It’s a dilemma Corey Schmitt has seen dozens of students face during the three years he’s worked at the University of Connecticut’s financial aid office: either go to school full-time and take out thousands of dollars in loans, or attend part-time and work to pay some of the expenses on the way.

“Students don’t want to bury themselves in debt, so many of them decided to just go part-time,” Schmitt said, who graduated earlier this year and is saving up now so he can afford his living expenses when he goes to graduate school. “The last thing I want to do is have to dig myself out of an insane amount of debt when I graduate.”


Enrollment numbers show that since the recession began more and more students are deciding to go the part-time route, while full-time enrollment actually declined this year.

“The bad economy is making it much more difficult for students to be able to afford to go to school full time,” said Jane Ciarleglio, executive director of the Office of Financial and Academic Affairs for Higher Education.

The annual enrollment numbers released this week by OFAAHE suggest the steady increases in full-time enrollment the state’s public and independent colleges have experienced in recent years are likely gone until the economy improves.

“I don’t think we should expect full-time enrollment to increase,” Ciarleglio said.

Meanwhile, she expects part-time enrollment to continue to climb.

“The size of debt a student wants to take on is certainly playing into what a family decides to do. People are afraid right now and are not as secure as they have been to take on too much extra debt,” she said.

While the recession may be impacting enrollment decisions, it has not curbed rapidly increasing student debt. The Institute for College Access and Success reports that about 60 percent of students continue to graduate from Connecticut’s colleges each year in debt. The most recent graduating class left with an average debt of $25,360, which is a 25 percent increase from five years earlier.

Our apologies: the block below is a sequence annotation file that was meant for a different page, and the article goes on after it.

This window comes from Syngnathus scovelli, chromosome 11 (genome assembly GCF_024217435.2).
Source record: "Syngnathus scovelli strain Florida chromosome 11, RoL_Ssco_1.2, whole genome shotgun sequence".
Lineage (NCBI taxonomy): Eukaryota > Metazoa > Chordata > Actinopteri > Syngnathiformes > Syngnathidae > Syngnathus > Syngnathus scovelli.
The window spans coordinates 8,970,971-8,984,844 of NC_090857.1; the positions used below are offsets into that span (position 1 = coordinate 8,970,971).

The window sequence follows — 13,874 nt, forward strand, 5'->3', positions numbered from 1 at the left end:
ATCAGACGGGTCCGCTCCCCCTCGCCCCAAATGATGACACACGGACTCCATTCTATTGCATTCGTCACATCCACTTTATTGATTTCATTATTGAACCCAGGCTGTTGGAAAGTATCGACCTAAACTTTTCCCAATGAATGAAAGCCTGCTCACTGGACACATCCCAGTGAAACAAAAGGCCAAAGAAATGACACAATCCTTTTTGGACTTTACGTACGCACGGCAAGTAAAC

Many analysts and politicians say that current debt levels are truly alarming, arguing that these loans will limit students’ choices of jobs and make them unable to take on other responsibilities such as a mortgage.

President Obama is honing in on this issue, and has begun a “Know Before You Owe” initiative for college students to better understand the debt they are getting themselves into and laying out a more realistic repayment schedule.

For Schmitt, he said he may have known exactly what he was doing when he decided to borrow money with double-digit interest rates to pay for his full-time education, but this time he is trying to avoid making the same mistake.

“I am building a nest egg now so I don’t have to borrow anywhere near as much,” he said. He intends to go to school full-time until that money runs out, and then he will be faced with a familiar dilemma: go to school part time like many students he once counseled in the financial aid office to do or bury himself in debt.

Jacqueline was CT Mirror’s Education and Housing Reporter, and an original member of the CT Mirror staff, joining shortly before our January 2010 launch. Her awards include the best-of-show Theodore A. Driscoll Investigative Award from the Connecticut Society of Professional Journalists in 2019 for reporting on inadequate inmate health care, first-place for investigative reporting from the New England Newspaper and Press Association in 2020 for reporting on housing segregation, and two first-place awards from the National Education Writers Association in 2012. She was selected for a prestigious, year-long Propublica Local Reporting Network grant in 2019, exploring a range of affordable and low-income housing issues. Before joining CT Mirror, Jacqueline was a reporter, online editor and website developer for The Washington Post Co.’s Maryland newspaper chains. Jacqueline received an undergraduate degree in journalism from Bowling Green State University and a master’s in public policy from Trinity College.

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